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Reading Rockets' children's literature expert, Maria Salvadore, brings you into her world as she explores the best ways to use kids' books both inside — and outside — of the classroom.
Truth (or is it fact?) in fiction
Can a story about a family of mice be realistic? Can readers empathize with a rodent and her family's history? The answer to both is an emphatic yes.
Everyone remembers mice stories by Beatrix Potter (Warne). Think of The Tale of Despereaux (Candlewick). I was again reminded of this when I read a recent book by Rosemary Wells, Following Grandfather (Candlewick).
It's the story of a young mouse, Jenny, who is very close to her grandfather. Grandfather and Jenny share special times while Jenny's parents run the family restaurant (which by the way, shares my surname!). Then one day, Grandfather is gone, "never to come back." Jenny grieves terribly and continues to see Grandfather on the beach and in Boston — until the touching resolution.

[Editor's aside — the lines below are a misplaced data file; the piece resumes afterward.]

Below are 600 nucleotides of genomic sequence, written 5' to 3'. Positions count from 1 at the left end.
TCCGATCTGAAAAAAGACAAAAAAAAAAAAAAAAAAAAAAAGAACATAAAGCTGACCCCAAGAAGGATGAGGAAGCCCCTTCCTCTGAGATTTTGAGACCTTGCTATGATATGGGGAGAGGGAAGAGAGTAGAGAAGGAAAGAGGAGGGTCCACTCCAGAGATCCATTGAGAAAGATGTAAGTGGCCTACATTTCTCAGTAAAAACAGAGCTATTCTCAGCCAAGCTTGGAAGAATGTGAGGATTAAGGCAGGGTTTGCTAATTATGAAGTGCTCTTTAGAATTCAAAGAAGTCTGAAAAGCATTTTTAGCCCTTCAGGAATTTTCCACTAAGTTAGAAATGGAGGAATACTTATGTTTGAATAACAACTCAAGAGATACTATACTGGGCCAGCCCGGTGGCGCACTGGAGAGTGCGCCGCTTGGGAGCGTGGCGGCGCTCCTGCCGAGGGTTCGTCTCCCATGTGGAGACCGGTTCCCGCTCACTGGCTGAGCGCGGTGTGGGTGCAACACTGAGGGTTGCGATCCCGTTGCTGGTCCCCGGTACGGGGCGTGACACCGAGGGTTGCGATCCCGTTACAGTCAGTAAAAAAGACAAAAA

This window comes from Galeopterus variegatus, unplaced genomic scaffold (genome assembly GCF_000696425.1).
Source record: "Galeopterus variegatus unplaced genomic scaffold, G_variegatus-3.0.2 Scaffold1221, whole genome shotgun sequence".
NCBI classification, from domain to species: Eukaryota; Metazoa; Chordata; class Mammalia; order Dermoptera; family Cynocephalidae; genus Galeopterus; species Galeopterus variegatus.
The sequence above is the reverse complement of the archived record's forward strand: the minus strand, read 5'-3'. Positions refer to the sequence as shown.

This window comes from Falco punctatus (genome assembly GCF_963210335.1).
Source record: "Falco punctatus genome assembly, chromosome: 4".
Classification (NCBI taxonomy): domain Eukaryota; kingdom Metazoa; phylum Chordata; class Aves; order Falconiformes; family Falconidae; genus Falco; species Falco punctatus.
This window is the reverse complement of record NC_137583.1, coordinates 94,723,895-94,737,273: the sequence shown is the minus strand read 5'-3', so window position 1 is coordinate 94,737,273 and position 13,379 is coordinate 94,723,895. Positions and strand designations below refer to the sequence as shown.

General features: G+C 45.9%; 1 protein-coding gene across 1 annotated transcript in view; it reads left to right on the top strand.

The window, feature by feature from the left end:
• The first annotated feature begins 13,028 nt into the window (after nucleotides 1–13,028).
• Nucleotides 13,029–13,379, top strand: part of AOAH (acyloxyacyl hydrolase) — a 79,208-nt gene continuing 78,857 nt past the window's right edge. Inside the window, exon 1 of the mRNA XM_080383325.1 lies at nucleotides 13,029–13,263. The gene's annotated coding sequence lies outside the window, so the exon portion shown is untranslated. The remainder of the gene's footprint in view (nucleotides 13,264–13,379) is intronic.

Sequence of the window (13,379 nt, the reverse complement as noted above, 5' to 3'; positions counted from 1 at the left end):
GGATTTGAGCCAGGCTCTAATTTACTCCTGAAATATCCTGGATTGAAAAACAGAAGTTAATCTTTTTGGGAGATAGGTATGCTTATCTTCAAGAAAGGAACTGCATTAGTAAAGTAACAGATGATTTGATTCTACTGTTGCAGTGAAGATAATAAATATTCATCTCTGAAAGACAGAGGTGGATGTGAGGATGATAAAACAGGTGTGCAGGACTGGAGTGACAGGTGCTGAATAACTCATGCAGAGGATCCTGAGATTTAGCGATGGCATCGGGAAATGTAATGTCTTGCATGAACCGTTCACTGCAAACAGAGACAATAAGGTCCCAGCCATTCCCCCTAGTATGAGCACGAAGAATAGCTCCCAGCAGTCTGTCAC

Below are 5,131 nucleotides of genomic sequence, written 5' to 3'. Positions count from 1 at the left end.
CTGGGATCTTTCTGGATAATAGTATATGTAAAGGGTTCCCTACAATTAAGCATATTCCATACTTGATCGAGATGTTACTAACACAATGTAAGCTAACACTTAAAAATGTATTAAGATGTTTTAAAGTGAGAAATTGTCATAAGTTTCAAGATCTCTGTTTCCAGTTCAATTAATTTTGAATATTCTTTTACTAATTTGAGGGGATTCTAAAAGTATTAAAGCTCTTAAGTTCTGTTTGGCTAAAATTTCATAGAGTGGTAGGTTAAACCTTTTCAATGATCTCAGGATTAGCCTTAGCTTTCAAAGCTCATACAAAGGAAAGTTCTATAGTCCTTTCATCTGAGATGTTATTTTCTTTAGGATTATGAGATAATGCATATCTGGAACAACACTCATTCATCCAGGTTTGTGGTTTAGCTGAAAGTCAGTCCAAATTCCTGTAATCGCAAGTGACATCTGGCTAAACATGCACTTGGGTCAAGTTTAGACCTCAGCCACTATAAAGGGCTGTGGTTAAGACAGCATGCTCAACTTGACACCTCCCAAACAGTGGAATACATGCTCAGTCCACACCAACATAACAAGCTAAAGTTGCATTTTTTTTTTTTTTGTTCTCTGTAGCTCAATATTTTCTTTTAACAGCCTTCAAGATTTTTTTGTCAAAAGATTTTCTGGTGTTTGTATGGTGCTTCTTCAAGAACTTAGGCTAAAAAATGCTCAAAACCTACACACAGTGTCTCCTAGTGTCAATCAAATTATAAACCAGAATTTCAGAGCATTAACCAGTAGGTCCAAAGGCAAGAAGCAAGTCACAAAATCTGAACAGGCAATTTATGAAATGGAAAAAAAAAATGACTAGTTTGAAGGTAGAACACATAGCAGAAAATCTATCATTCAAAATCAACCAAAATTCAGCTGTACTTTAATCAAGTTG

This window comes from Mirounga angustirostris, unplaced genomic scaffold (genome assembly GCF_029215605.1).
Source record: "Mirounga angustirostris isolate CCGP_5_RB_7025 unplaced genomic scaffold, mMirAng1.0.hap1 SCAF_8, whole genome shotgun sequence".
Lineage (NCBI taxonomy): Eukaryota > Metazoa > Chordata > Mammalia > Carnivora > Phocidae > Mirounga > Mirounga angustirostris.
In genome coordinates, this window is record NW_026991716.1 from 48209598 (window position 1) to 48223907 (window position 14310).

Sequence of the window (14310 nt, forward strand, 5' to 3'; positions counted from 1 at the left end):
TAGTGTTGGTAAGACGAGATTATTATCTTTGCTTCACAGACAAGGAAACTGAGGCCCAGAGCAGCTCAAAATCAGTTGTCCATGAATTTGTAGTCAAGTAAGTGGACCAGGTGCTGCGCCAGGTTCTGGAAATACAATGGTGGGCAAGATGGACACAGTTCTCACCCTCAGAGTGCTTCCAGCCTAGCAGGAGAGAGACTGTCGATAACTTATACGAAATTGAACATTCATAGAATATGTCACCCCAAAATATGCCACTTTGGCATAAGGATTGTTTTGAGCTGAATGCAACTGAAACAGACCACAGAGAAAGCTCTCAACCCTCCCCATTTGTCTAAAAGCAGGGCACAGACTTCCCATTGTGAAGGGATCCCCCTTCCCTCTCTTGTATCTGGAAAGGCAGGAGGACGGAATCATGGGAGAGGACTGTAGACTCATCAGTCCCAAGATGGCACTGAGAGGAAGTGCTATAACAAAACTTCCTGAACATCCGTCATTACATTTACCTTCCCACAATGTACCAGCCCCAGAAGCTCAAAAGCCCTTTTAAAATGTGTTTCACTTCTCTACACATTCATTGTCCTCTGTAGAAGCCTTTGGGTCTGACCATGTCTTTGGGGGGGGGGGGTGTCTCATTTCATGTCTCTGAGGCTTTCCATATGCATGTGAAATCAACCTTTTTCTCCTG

This small volume is about family history, loss, and remembrance. It also provides a bit of history about old Boston families and a commentary about class.
The mouse characters are depicted in soft, evocative illustrations by Christopher Denise. They ideally complement the tone and capture the setting of the narrative. (It's interesting to note that the gentle images were digitally created.)
Is there truth, even some factual information in this book? Sure there is. Beyond accepting the difficulty of the loss of a grandparent, the short chapters present attitudes of a maybe not-so-long-ago Boston.
However, what stands out in this book is its emotional authenticity. Readers of any age are likely to grasp the truths in this fiction.